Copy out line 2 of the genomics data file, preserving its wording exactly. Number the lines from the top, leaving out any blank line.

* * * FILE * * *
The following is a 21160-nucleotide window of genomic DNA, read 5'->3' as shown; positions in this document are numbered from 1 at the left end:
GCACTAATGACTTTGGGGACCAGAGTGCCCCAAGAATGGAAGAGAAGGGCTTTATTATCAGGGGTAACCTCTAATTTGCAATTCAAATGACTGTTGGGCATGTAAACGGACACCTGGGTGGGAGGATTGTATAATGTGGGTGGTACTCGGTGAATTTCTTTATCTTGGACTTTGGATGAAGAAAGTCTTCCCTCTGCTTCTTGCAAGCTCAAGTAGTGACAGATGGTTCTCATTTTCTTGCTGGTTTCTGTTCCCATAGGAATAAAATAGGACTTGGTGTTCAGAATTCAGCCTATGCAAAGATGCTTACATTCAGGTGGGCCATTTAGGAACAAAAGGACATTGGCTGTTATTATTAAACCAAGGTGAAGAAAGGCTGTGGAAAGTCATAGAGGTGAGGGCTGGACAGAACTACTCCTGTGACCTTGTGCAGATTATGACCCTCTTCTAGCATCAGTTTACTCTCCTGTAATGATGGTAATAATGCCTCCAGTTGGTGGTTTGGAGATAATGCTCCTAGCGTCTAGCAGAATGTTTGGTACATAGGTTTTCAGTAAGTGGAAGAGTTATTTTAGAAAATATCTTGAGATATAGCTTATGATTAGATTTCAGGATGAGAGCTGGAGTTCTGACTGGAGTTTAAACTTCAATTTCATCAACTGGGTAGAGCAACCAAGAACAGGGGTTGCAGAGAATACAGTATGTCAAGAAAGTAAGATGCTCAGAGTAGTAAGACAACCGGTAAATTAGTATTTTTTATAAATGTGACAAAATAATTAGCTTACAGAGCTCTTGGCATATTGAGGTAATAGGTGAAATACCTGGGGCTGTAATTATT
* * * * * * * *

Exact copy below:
GCACTAATGACTTTGGGGACCAGAGTGCCCCAAGAATGGAAGAGAAGGGCTTTATTATCAGGGGTAACCTCTAATTTGCAATTCAAATGACTGTTGGGCATGTAAACGGACACCTGGGTGGGAGGATTGTATAATGTGGGTGGTACTCGGTGAATTTCTTTATCTTGGACTTTGGATGAAGAAAGTCTTCCCTCTGCTTCTTGCAAGCTCAAGTAGTGACAGATGGTTCTCATTTTCTTGCTGGTTTCTGTTCCCATAGGAATAAAATAGGACTTGGTGTTCAGAATTCAGCCTATGCAAAGATGCTTACATTCAGGTGGGCCATTTAGGAACAAAAGGACATTGGCTGTTATTATTAAACCAAGGTGAAGAAAGGCTGTGGAAAGTCATAGAGGTGAGGGCTGGACAGAACTACTCCTGTGACCTTGTGCAGATTATGACCCTCTTCTAGCATCAGTTTACTCTCCTGTAATGATGGTAATAATGCCTCCAGTTGGTGGTTTGGAGATAATGCTCCTAGCGTCTAGCAGAATGTTTGGTACATAGGTTTTCAGTAAGTGGAAGAGTTATTTTAGAAAATATCTTGAGATATAGCTTATGATTAGATTTCAGGATGAGAGCTGGAGTTCTGACTGGAGTTTAAACTTCAATTTCATCAACTGGGTAGAGCAACCAAGAACAGGGGTTGCAGAGAATACAGTATGTCAAGAAAGTAAGATGCTCAGAGTAGTAAGACAACCGGTAAATTAGTATTTTTTATAAATGTGACAAAATAATTAGCTTACAGAGCTCTTGGCATATTGAGGTAATAGGTGAAATACCTGGGGCTGTAATTATT